From the backseat of Grandma's car, Johnny spots something at the side of the road. Grandma stops the car, and he takes her to see a pheasant lying in the grass. Johnny says the bird is sleeping, though Grandma suspects that the bird may be injured. In any case, Grandma puts the bird in the car and takes him home. Johnny is very excited! On his way out to get sticks for a bed, the bird wakes up and hoots. Now Johnny is even more excited. What will happen next? No spoilers here.
What a lovely story. Johnny's optimism and enthusiasm jump from the page and will resonate with young readers. The illustrations are exquisite in their simplicity. My favorite is Johnny pretending to fly like a pheasant. That the story moves the reader from sadness to joy is a mark of the exceptional writing.
My only nit is that the duo handled the bird and brought it home. It is a story, but it is one where (a younger version of) my daughter would have seen this as something as Okay for her to do if she saw a hurt animal. Highly recommended for quiet reading, whether that is bedtime or stuck indoors on a rainy day.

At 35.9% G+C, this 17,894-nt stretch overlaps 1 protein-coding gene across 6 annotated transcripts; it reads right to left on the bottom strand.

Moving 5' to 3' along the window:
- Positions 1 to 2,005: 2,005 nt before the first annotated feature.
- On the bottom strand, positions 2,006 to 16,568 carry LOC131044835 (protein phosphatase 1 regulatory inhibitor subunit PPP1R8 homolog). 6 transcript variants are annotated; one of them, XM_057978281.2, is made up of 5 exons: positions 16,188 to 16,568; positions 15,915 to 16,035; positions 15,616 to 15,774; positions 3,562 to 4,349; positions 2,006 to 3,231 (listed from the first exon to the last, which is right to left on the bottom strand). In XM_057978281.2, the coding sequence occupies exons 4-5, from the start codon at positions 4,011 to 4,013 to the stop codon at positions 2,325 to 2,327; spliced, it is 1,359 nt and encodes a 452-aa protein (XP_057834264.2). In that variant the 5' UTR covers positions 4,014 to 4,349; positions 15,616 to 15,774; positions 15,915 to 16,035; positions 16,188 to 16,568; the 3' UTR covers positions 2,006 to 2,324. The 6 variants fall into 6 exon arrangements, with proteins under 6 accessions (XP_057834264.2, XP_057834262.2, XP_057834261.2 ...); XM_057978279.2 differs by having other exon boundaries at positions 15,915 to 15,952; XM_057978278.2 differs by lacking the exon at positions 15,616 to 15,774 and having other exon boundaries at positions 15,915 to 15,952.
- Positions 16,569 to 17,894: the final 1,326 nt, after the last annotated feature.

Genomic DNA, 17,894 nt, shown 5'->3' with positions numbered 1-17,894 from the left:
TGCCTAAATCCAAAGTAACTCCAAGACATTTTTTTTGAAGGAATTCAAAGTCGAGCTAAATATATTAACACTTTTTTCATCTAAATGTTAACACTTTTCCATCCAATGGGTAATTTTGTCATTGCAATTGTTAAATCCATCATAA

A lovely story for sharing at "quiet time." Johnny is a child children will relate to - especially those who want to bring home every animal they see!
None for us. Some readers may think it is indulgent of Grandma to stop the car. Young children may worry that the bird is dead, based on Grandma's observation (it is not).
This is a picture book about a boy and his grandmother.
The story unfolds in a way that allows you to ask readers what they think will happen next: What does Johnny want to show his grandmother? What happened after the pheasant woke up in Grandma's house? What will Johnny do with the feather?
With older readers (first and second grade) you might take the opportunity to talk about wildlife and the appropriate way to get animals help. If you have a bird sanctuary nearby, plan a visit.
9 and Up
3 to 9
Borrow, at least. This is a lovely "quiet time" book perfect for reading at bedtime or any time of day.